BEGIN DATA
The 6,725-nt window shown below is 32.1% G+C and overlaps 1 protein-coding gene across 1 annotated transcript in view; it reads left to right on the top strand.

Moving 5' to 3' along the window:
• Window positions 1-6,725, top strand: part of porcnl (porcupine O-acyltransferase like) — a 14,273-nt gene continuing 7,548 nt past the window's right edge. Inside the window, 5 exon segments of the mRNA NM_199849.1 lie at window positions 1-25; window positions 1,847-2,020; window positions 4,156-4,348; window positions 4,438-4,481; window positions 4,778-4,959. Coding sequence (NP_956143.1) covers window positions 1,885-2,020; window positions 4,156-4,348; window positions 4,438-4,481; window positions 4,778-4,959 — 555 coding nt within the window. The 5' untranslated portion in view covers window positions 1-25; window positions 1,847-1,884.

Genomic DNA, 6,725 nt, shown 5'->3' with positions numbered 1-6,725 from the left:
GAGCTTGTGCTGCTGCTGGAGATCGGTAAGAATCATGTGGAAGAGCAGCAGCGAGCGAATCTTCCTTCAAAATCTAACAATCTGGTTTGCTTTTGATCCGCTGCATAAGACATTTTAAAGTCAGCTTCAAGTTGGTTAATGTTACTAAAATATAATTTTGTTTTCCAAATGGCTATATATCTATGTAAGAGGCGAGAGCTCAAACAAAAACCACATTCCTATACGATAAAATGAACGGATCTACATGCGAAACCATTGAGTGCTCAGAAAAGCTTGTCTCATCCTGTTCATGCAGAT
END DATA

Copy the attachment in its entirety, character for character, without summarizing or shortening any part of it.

The 6,725-nt window shown below is 32.1% G+C and overlaps 1 protein-coding gene across 1 annotated transcript in view; it reads left to right on the top strand.

Moving 5' to 3' along the window:
• Window positions 1-6,725, top strand: part of porcnl (porcupine O-acyltransferase like) — a 14,273-nt gene continuing 7,548 nt past the window's right edge. Inside the window, 5 exon segments of the mRNA NM_199849.1 lie at window positions 1-25; window positions 1,847-2,020; window positions 4,156-4,348; window positions 4,438-4,481; window positions 4,778-4,959. Coding sequence (NP_956143.1) covers window positions 1,885-2,020; window positions 4,156-4,348; window positions 4,438-4,481; window positions 4,778-4,959 — 555 coding nt within the window. The 5' untranslated portion in view covers window positions 1-25; window positions 1,847-1,884.

Genomic DNA, 6,725 nt, shown 5'->3' with positions numbered 1-6,725 from the left:
GAGCTTGTGCTGCTGCTGGAGATCGGTAAGAATCATGTGGAAGAGCAGCAGCGAGCGAATCTTCCTTCAAAATCTAACAATCTGGTTTGCTTTTGATCCGCTGCATAAGACATTTTAAAGTCAGCTTCAAGTTGGTTAATGTTACTAAAATATAATTTTGTTTTCCAAATGGCTATATATCTATGTAAGAGGCGAGAGCTCAAACAAAAACCACATTCCTATACGATAAAATGAACGGATCTACATGCGAAACCATTGAGTGCTCAGAAAAGCTTGTCTCATCCTGTTCATGCAGAT